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Hispanic American Diversity

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In America today, we are faced with several different minority groups arriving to the United States. The most common of all minority groups are the Hispanics. America is known for their language being English, but as the year’s approach, that language has faded and a new face in English language has taken over, it’s called Spanish. We as the people of America have become controversial over this major change, and due to that major bilingualism and political movements that have occurred from the government to the education departments. In this paper, I am going to talk about the four most common Hispanic groups in our country today and the political, social, linguistic, economic, religious, and familial conventions and/or statuses that they face in America today, as the four major Hispanic groups of the nation.

The history of the Mexican-Americans is a wide-ranging, spanning more than four hundred years and varying from region to region within in the United States. While Mexican-Americans were once concentrated in the states that formerly belonged to Mexico-principally, California, Arizona, New Mexico, Colorado, and Texas-they began creating communities in Chicago and other steel producing regions when they obtained employment there during World War I. (Wikipedia, 2007). Mexican immigrants have increasingly become a large part of the workforce in industries such as meat packing throughout the Midwest, in agriculture in the southeastern United States, and in the construction, landscaping, restaurant, hotel, and other service industries throughout the country. Mexican-American identity has also changed markedly throughout these years. Over the past hundred years Mexican-Americans have campaigned for voting rights, against educational and employment discrimination and for the economic advancement. (Wikipedia, 2007). Mexican-Americans have struggled with defining their community’s identity: some student groups flirted with nationalism in the 1960’s and 1970’s and differences over the proper name for members of the community- Chichano/Chichana, Latino/Latina, Mexican-Americans, Hispanics or simply La Raza became tied up with deeper disagreements over whether to integrate into or remain separate from Anglo society, as well as divisions between those Mexican-Americans whose families had lived in the United States for two or more generations and more recent immigrants.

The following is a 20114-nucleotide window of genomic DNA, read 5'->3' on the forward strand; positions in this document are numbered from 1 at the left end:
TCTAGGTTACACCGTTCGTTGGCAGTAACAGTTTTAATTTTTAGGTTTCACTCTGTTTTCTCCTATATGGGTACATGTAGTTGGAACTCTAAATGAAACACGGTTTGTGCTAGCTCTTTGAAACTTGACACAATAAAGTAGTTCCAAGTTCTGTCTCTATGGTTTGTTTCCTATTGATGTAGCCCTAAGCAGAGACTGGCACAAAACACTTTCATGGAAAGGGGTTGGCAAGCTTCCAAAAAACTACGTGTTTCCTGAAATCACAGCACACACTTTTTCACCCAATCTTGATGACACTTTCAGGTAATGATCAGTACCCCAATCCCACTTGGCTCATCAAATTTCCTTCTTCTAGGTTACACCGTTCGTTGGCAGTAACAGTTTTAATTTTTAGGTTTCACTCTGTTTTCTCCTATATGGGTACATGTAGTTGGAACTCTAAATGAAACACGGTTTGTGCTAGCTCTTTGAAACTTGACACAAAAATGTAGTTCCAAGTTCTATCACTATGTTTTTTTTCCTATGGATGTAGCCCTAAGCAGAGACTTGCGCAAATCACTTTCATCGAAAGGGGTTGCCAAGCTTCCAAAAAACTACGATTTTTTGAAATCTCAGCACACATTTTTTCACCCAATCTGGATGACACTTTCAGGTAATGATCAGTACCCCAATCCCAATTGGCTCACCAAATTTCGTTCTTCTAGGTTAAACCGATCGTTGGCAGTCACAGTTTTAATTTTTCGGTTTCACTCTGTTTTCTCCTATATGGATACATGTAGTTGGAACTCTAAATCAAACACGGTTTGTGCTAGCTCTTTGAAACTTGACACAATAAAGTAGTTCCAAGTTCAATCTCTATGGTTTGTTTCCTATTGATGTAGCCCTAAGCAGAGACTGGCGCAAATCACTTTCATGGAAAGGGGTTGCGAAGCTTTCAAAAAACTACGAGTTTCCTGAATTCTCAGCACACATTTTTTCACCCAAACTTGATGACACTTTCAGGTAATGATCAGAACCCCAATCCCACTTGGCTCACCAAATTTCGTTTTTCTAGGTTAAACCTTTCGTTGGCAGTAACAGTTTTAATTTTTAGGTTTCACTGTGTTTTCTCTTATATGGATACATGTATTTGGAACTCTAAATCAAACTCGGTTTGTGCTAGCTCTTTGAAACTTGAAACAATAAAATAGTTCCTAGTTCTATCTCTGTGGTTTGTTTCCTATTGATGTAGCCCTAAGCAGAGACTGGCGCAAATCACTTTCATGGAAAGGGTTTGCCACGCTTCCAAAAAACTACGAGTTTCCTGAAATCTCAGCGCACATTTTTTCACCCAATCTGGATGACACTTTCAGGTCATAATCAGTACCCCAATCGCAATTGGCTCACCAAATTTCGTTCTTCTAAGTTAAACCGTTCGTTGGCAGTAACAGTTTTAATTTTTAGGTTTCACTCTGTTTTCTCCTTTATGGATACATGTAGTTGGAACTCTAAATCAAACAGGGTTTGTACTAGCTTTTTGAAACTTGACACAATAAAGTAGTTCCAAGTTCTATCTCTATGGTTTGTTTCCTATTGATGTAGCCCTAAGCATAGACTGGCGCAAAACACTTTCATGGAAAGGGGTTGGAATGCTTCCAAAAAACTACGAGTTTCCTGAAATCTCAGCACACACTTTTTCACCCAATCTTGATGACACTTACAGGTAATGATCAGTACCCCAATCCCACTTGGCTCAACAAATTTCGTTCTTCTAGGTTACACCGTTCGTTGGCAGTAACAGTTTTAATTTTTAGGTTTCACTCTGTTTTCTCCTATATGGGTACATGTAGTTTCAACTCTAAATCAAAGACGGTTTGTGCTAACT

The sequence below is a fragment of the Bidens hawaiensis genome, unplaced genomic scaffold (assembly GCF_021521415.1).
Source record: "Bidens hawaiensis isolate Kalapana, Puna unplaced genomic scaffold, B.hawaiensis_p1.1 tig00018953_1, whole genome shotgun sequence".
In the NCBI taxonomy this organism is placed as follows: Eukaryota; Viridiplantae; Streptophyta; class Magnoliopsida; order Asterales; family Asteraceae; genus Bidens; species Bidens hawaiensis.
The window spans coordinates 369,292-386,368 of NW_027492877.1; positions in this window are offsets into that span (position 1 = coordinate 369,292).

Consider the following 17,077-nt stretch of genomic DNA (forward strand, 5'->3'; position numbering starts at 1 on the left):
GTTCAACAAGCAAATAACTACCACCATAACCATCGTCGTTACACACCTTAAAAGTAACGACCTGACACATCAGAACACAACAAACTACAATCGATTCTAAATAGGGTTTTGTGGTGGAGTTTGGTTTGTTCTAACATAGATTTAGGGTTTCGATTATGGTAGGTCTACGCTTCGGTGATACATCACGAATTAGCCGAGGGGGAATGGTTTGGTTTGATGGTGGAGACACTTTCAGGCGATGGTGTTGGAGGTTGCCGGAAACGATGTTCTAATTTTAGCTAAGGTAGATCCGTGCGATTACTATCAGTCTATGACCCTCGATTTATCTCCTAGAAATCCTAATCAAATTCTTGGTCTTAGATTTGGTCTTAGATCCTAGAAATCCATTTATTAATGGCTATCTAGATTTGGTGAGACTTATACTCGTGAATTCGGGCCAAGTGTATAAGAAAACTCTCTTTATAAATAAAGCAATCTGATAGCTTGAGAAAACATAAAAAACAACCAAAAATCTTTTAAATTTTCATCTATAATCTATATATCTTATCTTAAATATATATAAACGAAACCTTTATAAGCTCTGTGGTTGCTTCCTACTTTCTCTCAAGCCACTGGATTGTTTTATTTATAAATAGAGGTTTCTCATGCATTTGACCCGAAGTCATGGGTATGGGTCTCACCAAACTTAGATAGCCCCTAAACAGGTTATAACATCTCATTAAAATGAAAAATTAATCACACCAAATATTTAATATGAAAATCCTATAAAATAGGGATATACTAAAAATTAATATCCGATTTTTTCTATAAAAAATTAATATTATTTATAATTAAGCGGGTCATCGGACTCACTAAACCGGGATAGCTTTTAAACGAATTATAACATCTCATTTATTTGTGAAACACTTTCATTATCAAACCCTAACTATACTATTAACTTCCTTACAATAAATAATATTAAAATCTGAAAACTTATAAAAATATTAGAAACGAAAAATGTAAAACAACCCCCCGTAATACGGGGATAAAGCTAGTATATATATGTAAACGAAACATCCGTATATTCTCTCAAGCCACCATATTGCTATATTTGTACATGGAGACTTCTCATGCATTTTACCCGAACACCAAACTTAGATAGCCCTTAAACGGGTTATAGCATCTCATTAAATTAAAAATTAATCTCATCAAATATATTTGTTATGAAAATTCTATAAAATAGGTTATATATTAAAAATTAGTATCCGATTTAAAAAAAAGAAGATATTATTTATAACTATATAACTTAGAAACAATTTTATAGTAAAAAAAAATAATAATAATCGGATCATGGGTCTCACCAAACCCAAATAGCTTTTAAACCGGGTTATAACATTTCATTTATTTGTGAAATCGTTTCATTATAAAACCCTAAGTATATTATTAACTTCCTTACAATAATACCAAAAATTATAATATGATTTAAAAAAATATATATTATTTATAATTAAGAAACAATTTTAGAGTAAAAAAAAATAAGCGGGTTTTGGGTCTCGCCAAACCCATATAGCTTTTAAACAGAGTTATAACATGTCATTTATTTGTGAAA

Puerto Ricans are another major Hispanic group that has also arrived to the U.S and brought less work for Americans. Puerto Ricans’ current association with the United States, like that of the Mexican people, began as the result of the outcome of a war. The island of Borinquen, subsequently called Puerto Rico, was claimed by Spain in 1493. The native inhabitants, the Taino Indians, were significantly reduced in number by conquest, slavery, and genocide. (Schaefer, R. 2006, p.266). After Puerto Rico had been ruled by Spain for four centuries, the island was seized by the United States in 1808 during the Spanish-American War. The value of Puerto Rico for the United States, as it had been for Spain, was mainly its strategic location, which was advantageous for maritime trade. (Schaefer, R. 2006, p.226). The most significant difference between the meaning of race in Puerto Rico and on the mainland is that Puerto Rico, like so many other Caribbean societies, has a color gradient. The phrase color gradient describes distinctions based on skin color made on a continuum rather than by sharp categorical separations. (Schaefer, R. 2006, p.272). Puerto Ricans are more sensitive to degrees of difference and make less effort to pigeonhole a person into one of two categories. Puerto Rico has not suffered interracial conflict or violence; its people are conscious of different racial heritages. The United States role in Puerto Rico has produced an overall economy that, though strong by Caribbean standards, remains well below that of poorest areas of the United States. For many years, the federal government exempted U.S industries locating in Puerto Rico from taxes on profits for at least 10 years. In addition, the federal government’s program of enterprise zones, which grants tax incentitives to promote private investment in inner cities, has been extended in Puerto Rico. Puerto Rico’s economy is in severe trouble compared with that of the mainland. Its unemployment rate has been about three times that of the mainland. In addition, the per capita income is less than half that of Mississippi the poorest state. (Schaefer, R. 2006, p.273).

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